Bean sees the world through many lenses – urbanist, artist, permaculturalist, social entrepreneur, queer feminist, amateur ethnographer, and more ever-changing perspectives. Her white and middle-class lenses have set her on a lifelong task of deep listening and trying to use her privilege to empower others. Her anti-corporate lenses lead her to gather and spread knowledge about self-reliance (how to make, grow and trade what you need) while always aiming to bring individuals into collectives. Her storytelling lenses overlay them all – how to create multimedia stories (podcasts, videos, writing, art) in a way that enables unheard voices to shape their own narrative, stories that encourage the audience to take positive action, stories that show visions of societal change. She was born in the woods of Western Massachusetts with the name Katherine but somehow became Bean as a baby through a mysterious nickname evolution.
At Dartmouth College Bean studied Environmental Studies and Human Centred Design with the grand plan of applying these two frameworks to urban planning – enabling citizens to call the shots when it comes to their neighborhood’s sustainable ‘development’. She came to believe that cities are the garden beds of systemic change during urban planning internships in New York and San Francisco, working on a community resilience strategic plan and a neighborhood sustainability action program. Amidst the affordability crisis in these cities, she realized that urban improvements will only contribute to gentrification if they are not accompanied by systemic change. This quest for bottom-up change leads her to Detroit, where her collaborators doing environmental justice work (shout out to EMEAC) changed her outlook on gentrification prevention, the whiteness of environmentalism, and the importance of true grassroots organizing. She took these learnings back to campus where she worked as the Social Justice Intern for the Sustainability Office, planning events and exhibits to highlight the intersection of social and racial justice with environmentalism. She also spent 3 of her college years co-founding a social enterprise called ArtxChange Marketplace, an online platform for nonprofits and artists to partner in mutually beneficial art auctions. Along the way she grew a love for creative direct actions, making podcasts and videos, and attempting various DIY projects.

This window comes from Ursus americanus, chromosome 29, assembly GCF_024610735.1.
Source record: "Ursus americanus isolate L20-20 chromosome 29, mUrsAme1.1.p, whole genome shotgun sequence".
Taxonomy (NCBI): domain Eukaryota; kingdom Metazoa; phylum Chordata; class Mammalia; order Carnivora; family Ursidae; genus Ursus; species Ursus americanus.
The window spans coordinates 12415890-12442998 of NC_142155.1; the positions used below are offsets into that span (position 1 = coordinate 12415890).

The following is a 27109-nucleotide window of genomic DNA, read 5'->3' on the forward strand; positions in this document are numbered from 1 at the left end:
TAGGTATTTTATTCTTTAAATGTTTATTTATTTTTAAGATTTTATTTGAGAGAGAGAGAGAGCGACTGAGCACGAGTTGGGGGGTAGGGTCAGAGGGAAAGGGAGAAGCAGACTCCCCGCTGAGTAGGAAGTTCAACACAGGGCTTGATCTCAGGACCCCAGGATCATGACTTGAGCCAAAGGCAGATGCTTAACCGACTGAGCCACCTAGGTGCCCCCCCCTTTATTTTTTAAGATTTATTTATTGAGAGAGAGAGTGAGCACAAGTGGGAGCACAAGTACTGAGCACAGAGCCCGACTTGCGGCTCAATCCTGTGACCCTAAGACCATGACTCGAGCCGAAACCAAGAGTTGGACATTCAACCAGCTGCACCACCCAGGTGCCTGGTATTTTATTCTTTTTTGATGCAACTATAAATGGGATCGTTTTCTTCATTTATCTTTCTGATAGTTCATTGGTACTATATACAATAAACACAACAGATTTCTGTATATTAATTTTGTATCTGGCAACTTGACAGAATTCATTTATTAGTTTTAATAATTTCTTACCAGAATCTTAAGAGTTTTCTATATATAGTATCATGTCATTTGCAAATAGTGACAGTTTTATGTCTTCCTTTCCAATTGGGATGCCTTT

After graduation in 2016, she spent a year in Australia on a fellowship to study community resilience. This started with ethnographic research on communal housing models and turned into a project called Re-Everything, a digital storytelling series about local approaches to systems change (reeverythingproject.com). Now that she is back in the US she hopes to continue collecting stories about local grassroots action, growing food and community, and contributing to the climate justice movement on the homefront until COP23.